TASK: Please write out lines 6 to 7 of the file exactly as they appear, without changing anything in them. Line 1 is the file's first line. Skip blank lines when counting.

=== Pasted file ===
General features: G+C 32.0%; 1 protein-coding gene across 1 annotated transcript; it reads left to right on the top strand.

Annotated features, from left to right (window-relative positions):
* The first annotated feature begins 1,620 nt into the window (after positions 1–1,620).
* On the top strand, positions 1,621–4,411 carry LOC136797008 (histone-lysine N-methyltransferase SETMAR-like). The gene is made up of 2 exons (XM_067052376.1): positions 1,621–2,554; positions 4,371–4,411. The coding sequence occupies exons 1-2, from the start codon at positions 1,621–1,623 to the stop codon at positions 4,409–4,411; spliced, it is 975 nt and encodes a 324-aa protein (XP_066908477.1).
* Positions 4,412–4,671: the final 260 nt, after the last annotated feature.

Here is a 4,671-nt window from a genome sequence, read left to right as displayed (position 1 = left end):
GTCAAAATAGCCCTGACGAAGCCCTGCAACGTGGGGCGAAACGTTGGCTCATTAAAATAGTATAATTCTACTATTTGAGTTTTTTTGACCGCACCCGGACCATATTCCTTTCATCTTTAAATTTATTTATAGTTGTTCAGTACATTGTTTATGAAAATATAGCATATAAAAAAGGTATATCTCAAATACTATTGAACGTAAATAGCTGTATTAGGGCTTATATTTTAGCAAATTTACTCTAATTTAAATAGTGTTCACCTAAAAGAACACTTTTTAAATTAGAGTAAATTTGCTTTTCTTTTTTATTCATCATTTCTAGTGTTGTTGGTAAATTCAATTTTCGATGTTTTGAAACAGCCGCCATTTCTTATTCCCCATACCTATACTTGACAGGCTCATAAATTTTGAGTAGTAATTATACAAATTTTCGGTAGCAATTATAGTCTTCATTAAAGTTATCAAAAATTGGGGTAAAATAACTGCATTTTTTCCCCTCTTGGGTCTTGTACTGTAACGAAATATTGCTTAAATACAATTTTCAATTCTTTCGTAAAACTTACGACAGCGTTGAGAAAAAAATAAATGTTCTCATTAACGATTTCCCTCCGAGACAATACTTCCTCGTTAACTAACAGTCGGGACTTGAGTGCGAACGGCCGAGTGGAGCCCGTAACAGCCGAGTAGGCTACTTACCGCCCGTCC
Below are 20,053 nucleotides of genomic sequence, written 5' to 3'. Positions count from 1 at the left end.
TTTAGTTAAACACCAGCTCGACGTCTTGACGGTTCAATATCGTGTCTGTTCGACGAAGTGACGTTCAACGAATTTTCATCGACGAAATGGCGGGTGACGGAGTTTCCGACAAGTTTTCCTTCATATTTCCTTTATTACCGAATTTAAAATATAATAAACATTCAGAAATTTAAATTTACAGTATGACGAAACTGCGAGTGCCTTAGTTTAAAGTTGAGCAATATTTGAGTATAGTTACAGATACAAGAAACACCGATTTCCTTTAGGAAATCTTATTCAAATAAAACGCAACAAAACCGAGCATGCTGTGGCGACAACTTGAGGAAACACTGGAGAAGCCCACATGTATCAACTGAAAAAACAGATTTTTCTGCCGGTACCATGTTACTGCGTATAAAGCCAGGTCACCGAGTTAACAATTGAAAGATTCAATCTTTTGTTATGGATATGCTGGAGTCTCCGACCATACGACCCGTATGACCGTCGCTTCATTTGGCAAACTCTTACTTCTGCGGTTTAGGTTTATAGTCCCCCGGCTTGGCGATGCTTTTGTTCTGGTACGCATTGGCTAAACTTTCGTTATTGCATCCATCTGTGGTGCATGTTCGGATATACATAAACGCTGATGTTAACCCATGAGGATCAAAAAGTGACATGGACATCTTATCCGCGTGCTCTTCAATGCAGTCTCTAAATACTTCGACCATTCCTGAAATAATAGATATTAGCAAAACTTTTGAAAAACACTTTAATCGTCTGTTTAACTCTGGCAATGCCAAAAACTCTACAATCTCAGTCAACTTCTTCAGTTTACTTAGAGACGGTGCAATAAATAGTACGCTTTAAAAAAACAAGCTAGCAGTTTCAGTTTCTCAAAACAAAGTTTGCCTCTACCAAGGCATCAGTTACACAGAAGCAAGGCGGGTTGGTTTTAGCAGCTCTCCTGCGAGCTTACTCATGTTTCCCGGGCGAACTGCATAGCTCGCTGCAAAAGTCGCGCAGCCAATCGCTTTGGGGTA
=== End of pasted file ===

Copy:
Here is a 4,671-nt window from a genome sequence, read left to right as displayed (position 1 = left end):
GTCAAAATAGCCCTGACGAAGCCCTGCAACGTGGGGCGAAACGTTGGCTCATTAAAATAGTATAATTCTACTATTTGAGTTTTTTTGACCGCACCCGGACCATATTCCTTTCATCTTTAAATTTATTTATAGTTGTTCAGTACATTGTTTATGAAAATATAGCATATAAAAAAGGTATATCTCAAATACTATTGAACGTAAATAGCTGTATTAGGGCTTATATTTTAGCAAATTTACTCTAATTTAAATAGTGTTCACCTAAAAGAACACTTTTTAAATTAGAGTAAATTTGCTTTTCTTTTTTATTCATCATTTCTAGTGTTGTTGGTAAATTCAATTTTCGATGTTTTGAAACAGCCGCCATTTCTTATTCCCCATACCTATACTTGACAGGCTCATAAATTTTGAGTAGTAATTATACAAATTTTCGGTAGCAATTATAGTCTTCATTAAAGTTATCAAAAATTGGGGTAAAATAACTGCATTTTTTCCCCTCTTGGGTCTTGTACTGTAACGAAATATTGCTTAAATACAATTTTCAATTCTTTCGTAAAACTTACGACAGCGTTGAGAAAAAAATAAATGTTCTCATTAACGATTTCCCTCCGAGACAATACTTCCTCGTTAACTAACAGTCGGGACTTGAGTGCGAACGGCCGAGTGGAGCCCGTAACAGCCGAGTAGGCTACTTACCGCCCGTCC